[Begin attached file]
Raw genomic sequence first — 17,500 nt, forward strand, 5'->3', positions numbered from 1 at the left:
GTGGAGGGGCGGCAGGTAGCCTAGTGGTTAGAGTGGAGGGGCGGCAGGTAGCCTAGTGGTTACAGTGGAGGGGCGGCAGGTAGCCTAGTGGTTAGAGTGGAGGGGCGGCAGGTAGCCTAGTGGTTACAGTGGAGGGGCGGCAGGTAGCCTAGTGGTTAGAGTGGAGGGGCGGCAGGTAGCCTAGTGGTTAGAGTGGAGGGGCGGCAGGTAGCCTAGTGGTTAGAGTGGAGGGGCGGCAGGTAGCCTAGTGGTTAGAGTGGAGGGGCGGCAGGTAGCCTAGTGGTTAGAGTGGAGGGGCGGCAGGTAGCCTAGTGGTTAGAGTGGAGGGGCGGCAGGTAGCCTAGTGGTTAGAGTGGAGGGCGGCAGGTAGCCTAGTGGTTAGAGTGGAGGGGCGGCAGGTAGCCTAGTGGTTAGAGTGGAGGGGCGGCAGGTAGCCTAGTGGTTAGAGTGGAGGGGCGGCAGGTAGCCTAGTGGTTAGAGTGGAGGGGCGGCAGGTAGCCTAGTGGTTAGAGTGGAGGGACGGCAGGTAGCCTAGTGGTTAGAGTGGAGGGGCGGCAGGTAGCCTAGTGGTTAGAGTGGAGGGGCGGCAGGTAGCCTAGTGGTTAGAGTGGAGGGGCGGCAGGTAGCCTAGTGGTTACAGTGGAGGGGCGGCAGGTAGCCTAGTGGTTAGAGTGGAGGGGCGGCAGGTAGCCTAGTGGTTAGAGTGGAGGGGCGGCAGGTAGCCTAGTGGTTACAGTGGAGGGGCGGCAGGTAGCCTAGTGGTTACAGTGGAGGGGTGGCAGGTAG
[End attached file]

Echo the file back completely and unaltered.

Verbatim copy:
Raw genomic sequence first — 17,500 nt, forward strand, 5'->3', positions numbered from 1 at the left:
GTGGAGGGGCGGCAGGTAGCCTAGTGGTTAGAGTGGAGGGGCGGCAGGTAGCCTAGTGGTTACAGTGGAGGGGCGGCAGGTAGCCTAGTGGTTAGAGTGGAGGGGCGGCAGGTAGCCTAGTGGTTACAGTGGAGGGGCGGCAGGTAGCCTAGTGGTTAGAGTGGAGGGGCGGCAGGTAGCCTAGTGGTTAGAGTGGAGGGGCGGCAGGTAGCCTAGTGGTTAGAGTGGAGGGGCGGCAGGTAGCCTAGTGGTTAGAGTGGAGGGGCGGCAGGTAGCCTAGTGGTTAGAGTGGAGGGGCGGCAGGTAGCCTAGTGGTTAGAGTGGAGGGGCGGCAGGTAGCCTAGTGGTTAGAGTGGAGGGCGGCAGGTAGCCTAGTGGTTAGAGTGGAGGGGCGGCAGGTAGCCTAGTGGTTAGAGTGGAGGGGCGGCAGGTAGCCTAGTGGTTAGAGTGGAGGGGCGGCAGGTAGCCTAGTGGTTAGAGTGGAGGGGCGGCAGGTAGCCTAGTGGTTAGAGTGGAGGGACGGCAGGTAGCCTAGTGGTTAGAGTGGAGGGGCGGCAGGTAGCCTAGTGGTTAGAGTGGAGGGGCGGCAGGTAGCCTAGTGGTTAGAGTGGAGGGGCGGCAGGTAGCCTAGTGGTTACAGTGGAGGGGCGGCAGGTAGCCTAGTGGTTAGAGTGGAGGGGCGGCAGGTAGCCTAGTGGTTAGAGTGGAGGGGCGGCAGGTAGCCTAGTGGTTACAGTGGAGGGGCGGCAGGTAGCCTAGTGGTTACAGTGGAGGGGTGGCAGGTAG